- The Washington Times - Monday, November 15, 2004

FREE WORLD: AMERICA, EUROPE, AND THE SURPRISING FUTURE OF THE WEST

By Timothy Garton Ash

Random House, $24.95 286 pages

When the propagandist Michael Moore wins the Palme d’Or at the Cannes Film Festival for a poisonous documentary on how the United States is governed, when a columnist in the British newspaper the Guardian wishes for the assassination of George Bush (in the subsequent edition the editors in replying to criticism said he was joking, some joke), when an agency of the United Nations leaks a year-old report on 780 tons of munitions missing through presumed mismanagement by the Bush administration just one week before the American presidential election, one does not have to be prodded by Democratic Party strategists to feel that there is a strong anti-George Bush, and even anti-American feeling adrift in Europe.

It is therefore refreshing to turn from heated partisan rhetoric to the moderate, balanced pages of Timothy Garton Ash’s latest book, “Free World.” Mr. Ash is director of the European Studies Centre at St. Antony’s College, Oxford, and a senior fellow at the Hoover Institution. He writes for both British and American periodicals — as do so many others — and is clearly an Atlanticist, one who sees the future of the United States and Europe intertwined by common values and hopes. He is not an adherent of President Bush, but he refrains from telling us Americans how to vote and concentrates on examining all facets of the international problems that face the free world.

He points with pride and hope to a European Union that is constantly expanding. The number is now up to 25 countries and he anticipates that by the year 2025 there will be 40, with a combined population of 650 million people. This new colossus would have a salutary calming affect on its neighbors. Intra-European wars would no longer be possible, and the heightened prosperity unions almost invariably bring should lift the economies of neighboring areas.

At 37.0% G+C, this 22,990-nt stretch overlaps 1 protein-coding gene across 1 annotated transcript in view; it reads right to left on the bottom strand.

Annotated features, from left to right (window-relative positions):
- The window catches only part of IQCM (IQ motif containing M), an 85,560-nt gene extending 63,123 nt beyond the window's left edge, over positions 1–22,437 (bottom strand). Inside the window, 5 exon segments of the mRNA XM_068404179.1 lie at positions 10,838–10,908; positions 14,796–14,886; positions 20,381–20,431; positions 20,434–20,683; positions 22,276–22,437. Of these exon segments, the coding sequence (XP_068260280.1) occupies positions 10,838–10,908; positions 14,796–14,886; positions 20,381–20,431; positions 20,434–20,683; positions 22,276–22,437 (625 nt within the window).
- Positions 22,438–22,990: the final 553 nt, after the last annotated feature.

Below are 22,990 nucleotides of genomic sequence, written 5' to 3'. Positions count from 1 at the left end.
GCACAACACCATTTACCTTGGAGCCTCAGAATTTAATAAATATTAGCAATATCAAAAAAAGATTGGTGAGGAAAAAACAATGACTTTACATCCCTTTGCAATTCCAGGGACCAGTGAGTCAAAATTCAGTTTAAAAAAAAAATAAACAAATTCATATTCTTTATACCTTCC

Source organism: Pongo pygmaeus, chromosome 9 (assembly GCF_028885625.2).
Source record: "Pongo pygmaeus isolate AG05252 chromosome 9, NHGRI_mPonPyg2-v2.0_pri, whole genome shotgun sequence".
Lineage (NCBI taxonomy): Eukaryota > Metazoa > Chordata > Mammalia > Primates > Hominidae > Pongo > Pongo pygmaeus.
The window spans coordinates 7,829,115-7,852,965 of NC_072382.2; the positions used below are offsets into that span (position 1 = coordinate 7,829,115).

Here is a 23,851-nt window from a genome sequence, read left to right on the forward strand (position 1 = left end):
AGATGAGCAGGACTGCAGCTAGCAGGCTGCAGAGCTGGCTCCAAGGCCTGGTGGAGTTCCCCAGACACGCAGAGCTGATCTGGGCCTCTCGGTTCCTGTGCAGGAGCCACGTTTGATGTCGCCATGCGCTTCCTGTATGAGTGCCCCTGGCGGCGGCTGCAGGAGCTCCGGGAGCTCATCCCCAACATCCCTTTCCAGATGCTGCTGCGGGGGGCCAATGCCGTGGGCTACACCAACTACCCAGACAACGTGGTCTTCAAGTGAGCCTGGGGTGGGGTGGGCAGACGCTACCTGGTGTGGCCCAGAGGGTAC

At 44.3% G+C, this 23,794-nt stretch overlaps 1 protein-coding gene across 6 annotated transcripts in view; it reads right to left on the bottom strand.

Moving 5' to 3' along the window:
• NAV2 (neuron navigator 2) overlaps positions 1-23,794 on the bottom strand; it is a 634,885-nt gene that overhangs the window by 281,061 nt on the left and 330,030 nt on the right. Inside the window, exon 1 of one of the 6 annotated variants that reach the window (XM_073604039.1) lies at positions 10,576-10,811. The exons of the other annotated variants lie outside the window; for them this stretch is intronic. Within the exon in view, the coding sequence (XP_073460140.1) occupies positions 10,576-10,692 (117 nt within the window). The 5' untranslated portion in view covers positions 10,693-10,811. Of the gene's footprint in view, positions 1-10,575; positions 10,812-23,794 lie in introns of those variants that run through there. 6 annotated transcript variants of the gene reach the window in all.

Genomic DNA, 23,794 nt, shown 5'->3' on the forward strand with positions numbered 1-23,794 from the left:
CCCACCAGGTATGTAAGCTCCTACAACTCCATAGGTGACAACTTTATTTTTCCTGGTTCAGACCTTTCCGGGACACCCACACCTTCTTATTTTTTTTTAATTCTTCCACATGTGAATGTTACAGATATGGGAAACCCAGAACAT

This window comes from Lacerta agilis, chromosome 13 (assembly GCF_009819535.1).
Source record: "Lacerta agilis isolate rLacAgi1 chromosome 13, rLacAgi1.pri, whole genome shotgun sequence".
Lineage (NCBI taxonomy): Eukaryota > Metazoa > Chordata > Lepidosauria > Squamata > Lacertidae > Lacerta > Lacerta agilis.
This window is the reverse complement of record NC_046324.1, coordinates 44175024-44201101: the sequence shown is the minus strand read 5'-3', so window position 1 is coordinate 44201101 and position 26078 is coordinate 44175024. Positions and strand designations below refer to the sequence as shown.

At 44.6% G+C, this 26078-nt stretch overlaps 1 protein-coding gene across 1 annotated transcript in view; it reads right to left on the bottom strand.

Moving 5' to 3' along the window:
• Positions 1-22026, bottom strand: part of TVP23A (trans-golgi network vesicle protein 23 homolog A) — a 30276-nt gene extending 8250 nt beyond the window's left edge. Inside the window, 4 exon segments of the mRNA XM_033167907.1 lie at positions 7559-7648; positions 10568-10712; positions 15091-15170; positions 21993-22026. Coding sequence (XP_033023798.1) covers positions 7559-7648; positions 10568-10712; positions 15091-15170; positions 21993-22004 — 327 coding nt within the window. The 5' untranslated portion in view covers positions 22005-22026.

The author acknowledges that there are problems along the way. He refers to what he calls Euro-Gaullism, a kind of thinking that measures Europe against America and defines itself as that which is not American, but he feels such a creed cannot last. The new nations joining the ranks of the European Union could not go along.

He does not quote Jacques Chirac’s infantile remark that the Lithuanian Prime Minister had missed a golden opportunity to keep her mouth shut when she agreed with certain American foreign policy initiatives, but we should be aware that such criticism weakens French prestige and insures that the new additions to the European Union from Eastern Europe will be thinking in a less parochial fashion. They harbor less resentment to America’s preeminence, and even retain some gratitude for American efforts to free them of the communist yoke. Despite their distance from the Atlantic, they are staunch Atlanticists as, the author believes, all countries of the new Europe must be.

Why this imperative? He feels that the world’s demographics compel it. Europe with its aging and dwindling population, and much of its budget devoted to social welfare, has neither the will nor the energy to become a true leader in world affairs. Its industrial power and commercial sophistication, however, serve as a magnet to the unemployed youth of its neighbors in the Middle East and even beyond. Here perhaps lies its ability to be influential.

The problems of the Middle East, the rise of China as an economic giant, soon to be followed by India, and the global gap between the rich, mostly in democracies, and the poor, mostly in non-democratic societies, are the very real problems facing what used to be called the free world. To allow resentments on both sides of the Atlantic to fester and impede cooperation, he feels, would be against all common sense.

The author, unfortunately, does not examine the current workings of the United Nations, which would seem essential when talking about cooperation in dealing with world problems. The United Nations has failings which loom larger every day. The oil for food scandal appears to be the largest in recorded history, and its Commission on Human Rights has for some time been a mockery of the entire concept of human rights. Libya was its recent chairman, and seats on the commission have been occupied by China, Cuba, Sudan, Syria, and Saudi Arabia. The United Nations also seems agonizingly slow in dealing with the massacres now taking place in Darfur, Sudan. It appears to have learned nothing from its previous failures in preventing bloodshed.

With an ineffective United Nations incapable of providing significant initiative in world affairs, it is all the more essential that the free nations of the world cooperate. Mr. Ash is doing everything he can to make that happen.

Sol Schindler is a retired Foreign Service Officer who writes and lectures on international affairs.

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